LAS VEGAS — Franco Salerno and Wendy Ianieri stared down at the scene in the fairgrounds: abandoned chairs, crushed bottles, the belongings of 20,000 people who had fled in panic and confusion.

It looked better than it had hours earlier, Salerno said. Then, there had been bodies. And they had seen the curtains blowing through the jagged windows from the gunman's room.

The bridal shop owners from Warrington, Bucks County, in town for a conference, had heard the pops late Sunday night from their room on the 35th floor of the neighboring Four Seasons hotel. They assumed it was part of a show, not one of the most deadly mass shootings in U.S. history.

"You feel guilty, being this close," Ianieri said in her room Monday evening, "[as if] there could have been something you could have done. You feel sick. You always hear about these things happening somewhere else. And if we were home, it would have been somewhere else."

Like other Philadelphians in the desert city, and countless residents and visitors, they struggled to make sense Monday of what had happened, why a gunman had opened fire on a country rock concert and how the city — and country — would move on.

It had sounded like fireworks, people kept repeating on Monday. The young woman whispering into her phone in the corner of the hushed Mandalay Bay Resort & Casino. The middle-aged man who pointed toward the fencing around the concert venue and said, "I was on the other side of that last night."

Vegas, in many ways, was still Vegas: By late Monday, the slots whirled, the dealers dealt, the billboards for Celine and the Blue Man Group and Criss Angel still beamed from the strip. But in between them, outside nearly every hotel, flashed a simple message, white letters on a black background: "Our thoughts and prayers are with the victims."

Inside the Mandalay, workers smiled patiently, telling guests that police were still sweeping the upstairs floors and that they couldn't check them in just yet. "I just can't believe this happened here," said a young woman working the front desk, her face falling for a fraction of a second. Another said guests were openly sobbing as they checked out Monday morning — many of them early, just trying to get home.

As the sun set over the city, only a fraction of the names had begun to seep out, but they seemed likely to touch every corner of the land — with reports of victims from Alaska, California, Tennessee, New Mexico, even Canada. The only Pennsylvanian to be identified as a possible victim in the first hours after the shooting was an elementary school wrestling coach from Shippensburg, southwest of Harrisburg. The coach, Bill Wolfe, was reportedly at the Sunday concert, according to Facebook posts, and his condition and whereabouts Monday were unclear.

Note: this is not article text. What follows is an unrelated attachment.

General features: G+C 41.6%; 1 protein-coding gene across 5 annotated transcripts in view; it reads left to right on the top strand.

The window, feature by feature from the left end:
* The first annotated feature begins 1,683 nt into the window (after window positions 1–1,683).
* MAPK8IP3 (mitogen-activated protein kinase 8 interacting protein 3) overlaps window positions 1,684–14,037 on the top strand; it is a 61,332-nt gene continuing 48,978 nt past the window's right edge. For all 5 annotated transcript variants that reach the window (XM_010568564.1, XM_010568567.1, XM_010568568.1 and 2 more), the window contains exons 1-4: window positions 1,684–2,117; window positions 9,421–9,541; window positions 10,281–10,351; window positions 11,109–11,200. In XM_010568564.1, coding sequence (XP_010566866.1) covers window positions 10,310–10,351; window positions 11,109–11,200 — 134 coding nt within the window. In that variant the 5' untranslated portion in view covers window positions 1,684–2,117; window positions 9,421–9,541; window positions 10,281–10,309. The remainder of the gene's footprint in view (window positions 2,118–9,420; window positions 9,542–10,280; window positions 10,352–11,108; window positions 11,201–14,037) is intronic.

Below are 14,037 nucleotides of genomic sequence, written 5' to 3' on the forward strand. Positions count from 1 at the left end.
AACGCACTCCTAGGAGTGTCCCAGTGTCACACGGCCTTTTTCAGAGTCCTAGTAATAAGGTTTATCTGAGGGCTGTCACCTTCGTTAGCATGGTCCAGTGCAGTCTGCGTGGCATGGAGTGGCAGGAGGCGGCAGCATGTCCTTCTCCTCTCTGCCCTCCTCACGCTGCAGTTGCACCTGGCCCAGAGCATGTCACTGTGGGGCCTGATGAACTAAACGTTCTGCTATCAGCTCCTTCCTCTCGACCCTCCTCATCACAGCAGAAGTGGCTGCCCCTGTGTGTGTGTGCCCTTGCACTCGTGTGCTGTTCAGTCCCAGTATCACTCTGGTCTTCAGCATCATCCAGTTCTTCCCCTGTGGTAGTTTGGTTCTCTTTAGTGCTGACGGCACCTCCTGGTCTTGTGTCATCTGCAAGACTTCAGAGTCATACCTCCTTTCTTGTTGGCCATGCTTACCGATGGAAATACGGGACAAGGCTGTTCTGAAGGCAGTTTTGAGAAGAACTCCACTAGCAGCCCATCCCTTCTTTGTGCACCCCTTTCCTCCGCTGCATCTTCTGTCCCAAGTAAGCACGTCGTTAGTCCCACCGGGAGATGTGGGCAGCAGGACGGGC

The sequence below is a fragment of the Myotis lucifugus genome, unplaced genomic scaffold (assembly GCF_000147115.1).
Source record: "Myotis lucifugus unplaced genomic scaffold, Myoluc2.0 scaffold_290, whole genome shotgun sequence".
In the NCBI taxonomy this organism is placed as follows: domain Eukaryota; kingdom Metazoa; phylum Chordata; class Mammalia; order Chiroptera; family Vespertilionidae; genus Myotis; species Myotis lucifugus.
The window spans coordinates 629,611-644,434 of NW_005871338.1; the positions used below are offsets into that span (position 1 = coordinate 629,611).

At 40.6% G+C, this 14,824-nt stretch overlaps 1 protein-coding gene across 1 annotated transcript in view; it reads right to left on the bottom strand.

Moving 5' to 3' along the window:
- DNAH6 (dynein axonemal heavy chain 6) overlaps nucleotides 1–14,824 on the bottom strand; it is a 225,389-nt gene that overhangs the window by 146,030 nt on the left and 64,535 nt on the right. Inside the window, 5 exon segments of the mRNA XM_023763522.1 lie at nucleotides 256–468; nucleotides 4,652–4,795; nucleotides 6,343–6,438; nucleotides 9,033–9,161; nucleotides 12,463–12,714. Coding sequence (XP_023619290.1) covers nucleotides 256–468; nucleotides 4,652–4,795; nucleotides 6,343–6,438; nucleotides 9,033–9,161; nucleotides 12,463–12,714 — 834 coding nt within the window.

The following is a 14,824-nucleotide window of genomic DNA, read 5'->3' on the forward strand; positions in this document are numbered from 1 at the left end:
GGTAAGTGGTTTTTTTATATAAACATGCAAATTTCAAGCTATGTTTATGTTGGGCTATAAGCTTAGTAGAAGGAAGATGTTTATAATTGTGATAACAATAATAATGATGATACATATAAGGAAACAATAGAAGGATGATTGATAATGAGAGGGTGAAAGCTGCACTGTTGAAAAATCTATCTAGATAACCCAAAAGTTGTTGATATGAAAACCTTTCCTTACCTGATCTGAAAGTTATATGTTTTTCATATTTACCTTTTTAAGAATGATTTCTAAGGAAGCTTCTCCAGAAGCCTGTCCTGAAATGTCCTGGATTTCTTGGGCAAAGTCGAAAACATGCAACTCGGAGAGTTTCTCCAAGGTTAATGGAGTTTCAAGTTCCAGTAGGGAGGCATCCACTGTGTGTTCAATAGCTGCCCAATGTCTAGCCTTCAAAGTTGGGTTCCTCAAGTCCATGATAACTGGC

On the sidewalk outside the Luxor, the closest the TV cameras could get to the scene of the shooting, someone had placed a single vase of roses and a bunch of balloons. Police officers waved reporters away from the caution tape. "Can we donate blood here?" asked Jennifer Altier, of Miami. She was in town to look at wedding venues and had hoped, before her flight left that night, to do something, anything, to help.

From the sidewalk, television cameras aimed their lens at the two jagged, gaping windows in the gleaming facade of the Mandalay Bay down the block.

A man who gave his name only as Marty I. talked wearily with a few reporters. He works in marketing in Los Angeles, had been at the concert last night, and had recognized the first shots as automatic weaponry. But the crowd didn't realize that at first, he said. He remembered running and falling in the mud, hiding behind a food truck and a trailer, and waiting, waiting, waiting, until he finally gathered the nerve to run again.

He said he had spent the night on lockdown in the nearby Tropicana after police officers had shepherded them inside. He had come down to the site to try to move his car. He found himself shakier today — worse than last night, he said.

"During the shooting, you're just trying to find some way to survive," he said. "You don't know if your life will be over in a millisecond. And then it's an hour later, and that's when the shaking starts."

Salerno and Ianieri, the Warrington shop owners, said they would stay through Thursday, just as they had planned.

"I don't want to not do what we came to do," Ianieri said. "I don't want this to stop us. You don't want to shut down."